Courage to Change
BY: Troy Murphy | September 2018
Most of us want a little better. Our lives are in motion, moving towards a destination. If the direction we are traveling isn't where we want to go, we must intervene, force change and correct our actions.
Engrained thought patterns and subsequent emotions stubbornly intrude on our lives. Early beginnings (biological sensitivities and childhood experience), like an avalanche, gain momentum, defining new experience and creating felt reality. Stepping away from these trajectories is difficult—rolling stones want to keep rolling. But feeling affects that drive action are changeable; but only with skilled persistence—a fleeting impulse to change is insufficient. Automatic responses (trigger, affect, conceptual evaluation, emotion, and behavior) unconsciously interact, intertwining, and then unfolding in with a logical (but often misguided) explanation. We don’t see reactions as incompetent and destructive (some aren’t), we view them as appropriate conscious responses. But we often feel and react before conscious evaluation enters the arena. Our explanations often intervene as a cover for stupidness, soothing our ego, and making sense of the insensible.
Bad things happen—to all of us. For the ego, worse than the damaging blow of misfortune, is the realization we created our own misery. When hurt is a consequence of personal action; we are subject to blame. We fear, unconsciously, that others will detect our inadequacy, expose our shame, and ruthlessly humiliate our attempts at living.
Organisms avoid pain. Yet, the inherited distaste for displeasure in a complex world of trade-offs and ambiguous rewards provides inexact guidance. Many long-term gains require short-term discomfort. And short-term pleasure often has long-term costs.
"When hurt is a consequence of personal action; we are subject to blame. We fear, unconsciously, that others will detect our inadequacy, expose our shame, and ruthlessly humiliate our attempts at living."
When we embark on an arduous task of change, we feel discomfort, life no longer flows automatically, we must apply the mental brakes slowing action and opening to vulnerability. The discomforts squash the enthusiasm; we may question whether our efforts are worth the promised rewards? Change is a battle that many shy away from fighting. They desire the rewards but wish the world to graciously serve them while they anxiously sit, postponing essential action. Either lazily waiting for a rush of courage (that never comes) or manufacturing excuses to explain the procrastination; both paths missing opportunities and adding to the dreadful pile of regret.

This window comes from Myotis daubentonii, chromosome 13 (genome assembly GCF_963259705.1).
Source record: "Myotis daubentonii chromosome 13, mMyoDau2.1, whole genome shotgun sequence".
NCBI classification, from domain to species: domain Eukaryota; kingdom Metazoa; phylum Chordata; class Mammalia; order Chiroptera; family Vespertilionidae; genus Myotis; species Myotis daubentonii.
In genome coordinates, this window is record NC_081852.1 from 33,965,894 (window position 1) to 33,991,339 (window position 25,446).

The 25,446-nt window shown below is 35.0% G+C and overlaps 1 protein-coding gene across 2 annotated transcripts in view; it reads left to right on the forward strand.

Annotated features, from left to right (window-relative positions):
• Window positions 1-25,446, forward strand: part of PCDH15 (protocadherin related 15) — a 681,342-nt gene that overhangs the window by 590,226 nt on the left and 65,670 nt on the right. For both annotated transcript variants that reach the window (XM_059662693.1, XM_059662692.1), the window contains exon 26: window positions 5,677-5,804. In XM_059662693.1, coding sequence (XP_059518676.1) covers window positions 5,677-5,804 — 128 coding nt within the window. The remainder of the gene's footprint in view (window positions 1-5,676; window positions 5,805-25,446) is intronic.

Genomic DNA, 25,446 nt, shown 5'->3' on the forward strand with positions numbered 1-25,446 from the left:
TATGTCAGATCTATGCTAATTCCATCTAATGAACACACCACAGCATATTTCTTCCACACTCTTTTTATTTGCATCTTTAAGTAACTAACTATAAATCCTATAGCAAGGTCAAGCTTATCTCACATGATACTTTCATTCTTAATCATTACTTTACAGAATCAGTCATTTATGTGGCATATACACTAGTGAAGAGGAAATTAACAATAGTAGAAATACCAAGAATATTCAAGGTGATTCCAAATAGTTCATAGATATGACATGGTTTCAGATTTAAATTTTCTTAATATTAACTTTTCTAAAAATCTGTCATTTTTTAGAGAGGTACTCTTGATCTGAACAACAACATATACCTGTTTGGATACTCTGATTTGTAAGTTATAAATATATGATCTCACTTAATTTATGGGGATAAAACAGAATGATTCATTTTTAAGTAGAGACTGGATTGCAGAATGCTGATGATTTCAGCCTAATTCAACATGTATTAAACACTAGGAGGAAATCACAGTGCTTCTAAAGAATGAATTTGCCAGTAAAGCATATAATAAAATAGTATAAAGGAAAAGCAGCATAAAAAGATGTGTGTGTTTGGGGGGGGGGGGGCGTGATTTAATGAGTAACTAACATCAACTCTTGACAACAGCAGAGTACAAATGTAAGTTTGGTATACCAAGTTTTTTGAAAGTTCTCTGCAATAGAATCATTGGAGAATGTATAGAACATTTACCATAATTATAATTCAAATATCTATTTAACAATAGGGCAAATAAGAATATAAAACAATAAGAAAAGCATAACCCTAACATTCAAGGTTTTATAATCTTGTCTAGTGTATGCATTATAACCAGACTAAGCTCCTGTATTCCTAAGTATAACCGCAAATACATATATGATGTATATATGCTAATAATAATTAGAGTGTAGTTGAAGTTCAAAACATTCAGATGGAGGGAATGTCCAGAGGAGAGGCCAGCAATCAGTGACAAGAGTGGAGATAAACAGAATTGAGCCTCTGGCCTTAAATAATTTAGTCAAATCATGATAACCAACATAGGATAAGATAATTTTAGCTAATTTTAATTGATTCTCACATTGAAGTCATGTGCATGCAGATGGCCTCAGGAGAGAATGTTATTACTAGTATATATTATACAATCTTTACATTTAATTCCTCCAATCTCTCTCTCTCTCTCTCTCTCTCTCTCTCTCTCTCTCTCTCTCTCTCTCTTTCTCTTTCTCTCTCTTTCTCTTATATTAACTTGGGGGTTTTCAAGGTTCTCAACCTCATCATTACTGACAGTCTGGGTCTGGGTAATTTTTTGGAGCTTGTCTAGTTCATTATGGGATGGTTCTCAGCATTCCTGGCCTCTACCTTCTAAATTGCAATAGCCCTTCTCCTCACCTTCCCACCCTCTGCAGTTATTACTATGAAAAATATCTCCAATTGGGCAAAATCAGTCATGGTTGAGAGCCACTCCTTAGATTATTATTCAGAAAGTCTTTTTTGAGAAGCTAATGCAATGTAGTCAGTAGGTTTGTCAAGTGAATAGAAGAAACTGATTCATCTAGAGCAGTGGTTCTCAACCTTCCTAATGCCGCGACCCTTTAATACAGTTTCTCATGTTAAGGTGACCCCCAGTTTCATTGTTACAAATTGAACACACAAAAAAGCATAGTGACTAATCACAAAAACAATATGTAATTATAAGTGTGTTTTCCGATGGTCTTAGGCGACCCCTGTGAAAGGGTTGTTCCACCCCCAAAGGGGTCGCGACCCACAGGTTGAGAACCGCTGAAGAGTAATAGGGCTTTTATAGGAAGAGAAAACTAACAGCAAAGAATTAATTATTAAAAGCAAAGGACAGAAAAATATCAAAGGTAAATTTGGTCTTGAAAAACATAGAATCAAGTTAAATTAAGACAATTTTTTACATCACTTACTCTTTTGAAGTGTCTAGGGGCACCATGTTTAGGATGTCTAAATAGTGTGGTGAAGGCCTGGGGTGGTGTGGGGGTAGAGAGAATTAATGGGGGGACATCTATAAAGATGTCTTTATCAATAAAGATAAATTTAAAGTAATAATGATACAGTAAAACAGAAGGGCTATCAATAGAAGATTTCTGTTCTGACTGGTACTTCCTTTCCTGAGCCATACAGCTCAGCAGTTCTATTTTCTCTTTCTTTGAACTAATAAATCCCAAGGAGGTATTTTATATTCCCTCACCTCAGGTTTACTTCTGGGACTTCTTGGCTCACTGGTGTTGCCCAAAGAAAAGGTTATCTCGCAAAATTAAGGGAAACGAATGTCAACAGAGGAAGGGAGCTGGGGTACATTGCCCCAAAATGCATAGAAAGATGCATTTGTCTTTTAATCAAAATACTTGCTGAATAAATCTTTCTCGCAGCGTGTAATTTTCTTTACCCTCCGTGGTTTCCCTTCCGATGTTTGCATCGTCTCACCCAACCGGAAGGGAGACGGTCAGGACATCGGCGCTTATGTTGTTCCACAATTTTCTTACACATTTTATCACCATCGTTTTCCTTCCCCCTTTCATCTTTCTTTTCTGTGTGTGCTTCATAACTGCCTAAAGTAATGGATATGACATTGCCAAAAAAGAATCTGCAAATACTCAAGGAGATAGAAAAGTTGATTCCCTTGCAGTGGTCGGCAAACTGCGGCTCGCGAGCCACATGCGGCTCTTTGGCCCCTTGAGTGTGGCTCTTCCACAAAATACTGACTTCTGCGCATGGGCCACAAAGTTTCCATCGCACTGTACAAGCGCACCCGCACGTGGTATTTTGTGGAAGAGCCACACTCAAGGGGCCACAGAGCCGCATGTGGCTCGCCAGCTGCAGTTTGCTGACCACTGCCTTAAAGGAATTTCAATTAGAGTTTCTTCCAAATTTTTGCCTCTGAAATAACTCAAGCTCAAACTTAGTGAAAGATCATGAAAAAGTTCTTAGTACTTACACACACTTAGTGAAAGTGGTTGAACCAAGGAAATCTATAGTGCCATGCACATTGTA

Personal growth is achieved through conquering difficulties, not from easy victories. There’s no other way. Courage doesn’t banish fear but lives with it, motivating action in the face of fear. Our accomplishments reward courage, reminding that failures are only temporary. Our slips and falls don’t define character; our failing to try does. Failure accompanies unfamiliar action. We venture into new territories, and stumble with new and strange engagements; there is risk, no guaranteed success. We must consciously work through the newness. But these courageous journeys reward us with increased skills, knowledge and wisdom, creating a stronger foundation.
By avoiding challenges, fearing failures, the obstacles appear immovable. They essential are to the fearful admirer of their breadth and height. Obstacles always appear smaller when we are moving, not standing still staring up at them.
Habits of avoidance and blame interfere with effective action to change. These unhealthy adaptations continue to haunt, disrupting and sabotaging efforts. Without courageous acknowledgement, we continue to do as we always have—trapped in cycles of disappointments. Avoidance may protect the delicate ego from the hurt of imperfections, lapses and shortcomings. But the unbruised ego is costly—opportunities missed, and unhealthy patterns established.
Skeptically examine your life, root out avoiding behaviors, embrace the aliveness of experience, and search for wisdom. Once feelings are discovered, exposed and examined, mindfully act in ways that lead to long-term intentions. We stop the rolling failures of the past only when we intentionally intervene, courageously work through the obstacles and willingly experience both the joys and sorrows of change.
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